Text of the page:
Pam and Randy Comeleo are devoted to the cause of protecting wildlife. Over the years, they have spent countless hours sharing ideas about non-lethal measures with officials and the public in Benton County, Oregon, where the Comeleos live. They and a group of concerned neighbors have promoted discussions with Oregon State University about alternatives to trapping coyotes with neck snares on the OSU Sheep Center. Randy and Pam have interacted with Wildlife Services, fighting through the web of red tape to obtain ten years of data on wildlife killed in Benton County. The results are staggering-over 738 wild animals, including coyote, bobcat and beavers, have been killed by Wildlife Services in Benton County in the last decade.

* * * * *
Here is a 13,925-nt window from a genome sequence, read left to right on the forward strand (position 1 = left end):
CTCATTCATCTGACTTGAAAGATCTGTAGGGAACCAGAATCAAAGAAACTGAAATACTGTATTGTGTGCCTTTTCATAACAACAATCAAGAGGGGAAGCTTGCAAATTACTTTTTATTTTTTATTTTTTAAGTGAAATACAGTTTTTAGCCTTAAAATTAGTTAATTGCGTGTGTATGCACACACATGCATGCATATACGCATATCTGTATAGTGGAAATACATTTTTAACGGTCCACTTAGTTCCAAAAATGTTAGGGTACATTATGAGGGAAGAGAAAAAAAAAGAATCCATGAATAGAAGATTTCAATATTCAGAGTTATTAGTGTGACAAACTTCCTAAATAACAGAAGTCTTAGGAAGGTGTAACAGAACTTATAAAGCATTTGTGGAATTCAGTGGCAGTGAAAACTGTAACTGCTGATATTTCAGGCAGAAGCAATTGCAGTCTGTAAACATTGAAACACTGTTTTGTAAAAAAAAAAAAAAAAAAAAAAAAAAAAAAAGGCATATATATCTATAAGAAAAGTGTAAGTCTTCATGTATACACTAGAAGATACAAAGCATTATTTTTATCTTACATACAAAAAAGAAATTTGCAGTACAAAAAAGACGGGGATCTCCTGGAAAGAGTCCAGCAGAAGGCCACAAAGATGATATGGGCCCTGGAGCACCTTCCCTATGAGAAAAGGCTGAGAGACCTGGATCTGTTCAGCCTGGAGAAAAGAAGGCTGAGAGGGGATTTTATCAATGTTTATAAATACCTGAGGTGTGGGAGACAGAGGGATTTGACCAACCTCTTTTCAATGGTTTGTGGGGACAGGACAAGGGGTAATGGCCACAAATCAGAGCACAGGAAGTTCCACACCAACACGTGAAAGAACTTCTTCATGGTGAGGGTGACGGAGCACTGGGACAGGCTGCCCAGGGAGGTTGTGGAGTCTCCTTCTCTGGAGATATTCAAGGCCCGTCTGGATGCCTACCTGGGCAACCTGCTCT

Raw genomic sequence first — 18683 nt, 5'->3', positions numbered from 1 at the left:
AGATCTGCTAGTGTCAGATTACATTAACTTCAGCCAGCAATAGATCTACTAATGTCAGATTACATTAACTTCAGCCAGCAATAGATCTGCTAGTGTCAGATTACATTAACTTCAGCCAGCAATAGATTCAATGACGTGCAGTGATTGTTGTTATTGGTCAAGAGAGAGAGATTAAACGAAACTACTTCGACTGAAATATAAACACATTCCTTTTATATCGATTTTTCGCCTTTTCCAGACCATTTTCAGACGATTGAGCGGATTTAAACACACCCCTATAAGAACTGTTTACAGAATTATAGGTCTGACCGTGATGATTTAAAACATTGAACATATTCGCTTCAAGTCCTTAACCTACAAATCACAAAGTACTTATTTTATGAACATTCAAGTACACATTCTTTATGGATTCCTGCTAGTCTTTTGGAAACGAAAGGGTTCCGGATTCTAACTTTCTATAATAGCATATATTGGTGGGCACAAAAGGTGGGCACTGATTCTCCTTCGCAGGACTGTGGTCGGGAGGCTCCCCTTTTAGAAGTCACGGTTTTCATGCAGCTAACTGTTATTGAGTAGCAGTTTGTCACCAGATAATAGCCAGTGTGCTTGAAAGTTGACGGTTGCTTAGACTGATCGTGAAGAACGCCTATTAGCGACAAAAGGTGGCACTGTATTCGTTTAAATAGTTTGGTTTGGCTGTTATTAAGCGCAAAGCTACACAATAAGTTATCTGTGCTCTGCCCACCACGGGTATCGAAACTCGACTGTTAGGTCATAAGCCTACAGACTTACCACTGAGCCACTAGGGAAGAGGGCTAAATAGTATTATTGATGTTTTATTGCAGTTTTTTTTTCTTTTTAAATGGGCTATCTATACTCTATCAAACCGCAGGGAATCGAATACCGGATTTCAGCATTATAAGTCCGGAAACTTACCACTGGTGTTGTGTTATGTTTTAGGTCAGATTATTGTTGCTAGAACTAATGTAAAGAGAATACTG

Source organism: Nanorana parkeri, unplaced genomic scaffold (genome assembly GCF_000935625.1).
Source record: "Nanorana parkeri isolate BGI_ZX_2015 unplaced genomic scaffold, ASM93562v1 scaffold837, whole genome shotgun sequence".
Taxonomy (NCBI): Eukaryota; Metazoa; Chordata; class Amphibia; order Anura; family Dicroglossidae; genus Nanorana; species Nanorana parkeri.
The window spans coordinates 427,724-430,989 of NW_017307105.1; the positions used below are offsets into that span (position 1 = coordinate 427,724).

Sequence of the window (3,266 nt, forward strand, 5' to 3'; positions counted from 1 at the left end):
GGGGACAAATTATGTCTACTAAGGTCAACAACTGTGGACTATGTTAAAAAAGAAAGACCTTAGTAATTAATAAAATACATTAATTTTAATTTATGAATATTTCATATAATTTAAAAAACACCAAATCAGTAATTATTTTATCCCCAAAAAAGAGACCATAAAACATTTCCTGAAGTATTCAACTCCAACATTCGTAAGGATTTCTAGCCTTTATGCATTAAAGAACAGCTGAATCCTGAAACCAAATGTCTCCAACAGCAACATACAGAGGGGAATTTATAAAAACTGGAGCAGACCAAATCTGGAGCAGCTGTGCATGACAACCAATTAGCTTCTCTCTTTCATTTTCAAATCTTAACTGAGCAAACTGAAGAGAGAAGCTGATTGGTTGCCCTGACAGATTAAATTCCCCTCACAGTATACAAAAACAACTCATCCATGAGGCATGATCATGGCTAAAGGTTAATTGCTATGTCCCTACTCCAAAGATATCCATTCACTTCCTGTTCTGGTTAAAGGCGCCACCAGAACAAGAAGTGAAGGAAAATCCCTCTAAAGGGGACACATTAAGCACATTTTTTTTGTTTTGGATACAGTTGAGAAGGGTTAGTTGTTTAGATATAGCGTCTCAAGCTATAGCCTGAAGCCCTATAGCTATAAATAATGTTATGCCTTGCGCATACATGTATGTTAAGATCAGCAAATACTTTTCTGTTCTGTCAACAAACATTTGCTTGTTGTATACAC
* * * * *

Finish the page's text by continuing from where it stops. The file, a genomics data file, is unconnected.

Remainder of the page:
The Comeleos’ latest effort involves organizing events led by John A. Shivik, PhD. Shivik is a federal and university researcher on the topic of non-lethal management. His book The Predator Paradox, explores the biological and social aspects of conflicts between humans and wildlife. The public talk will be held on Sunday, November 13, 2016 from 7-8:30 PM at the Benton County Public Library in Corvallis. Shivik is also doing a seminar at OSU with Fisheries and Wildlife Department students and faculty. And local farmers will be involved in a private on-site, hands-on discussion with John Shivik on how to protect their livestock without killing predators.
Around the same time, there are workshops scheduled in Southern Oregon and Northern California to help livestock owners curtail problems with wolves. The talks are hosted by the Working Circle Collaborative and we will hear advice from Timothy Kaminsky, Joe Engelhard and Carter Niemeyer. I attended a version of this talk last spring and it was terrific. These workshops are timely, considering the arrival of more wolves into California as well as recent depredations in the Wood River Valley and outside of Ashland.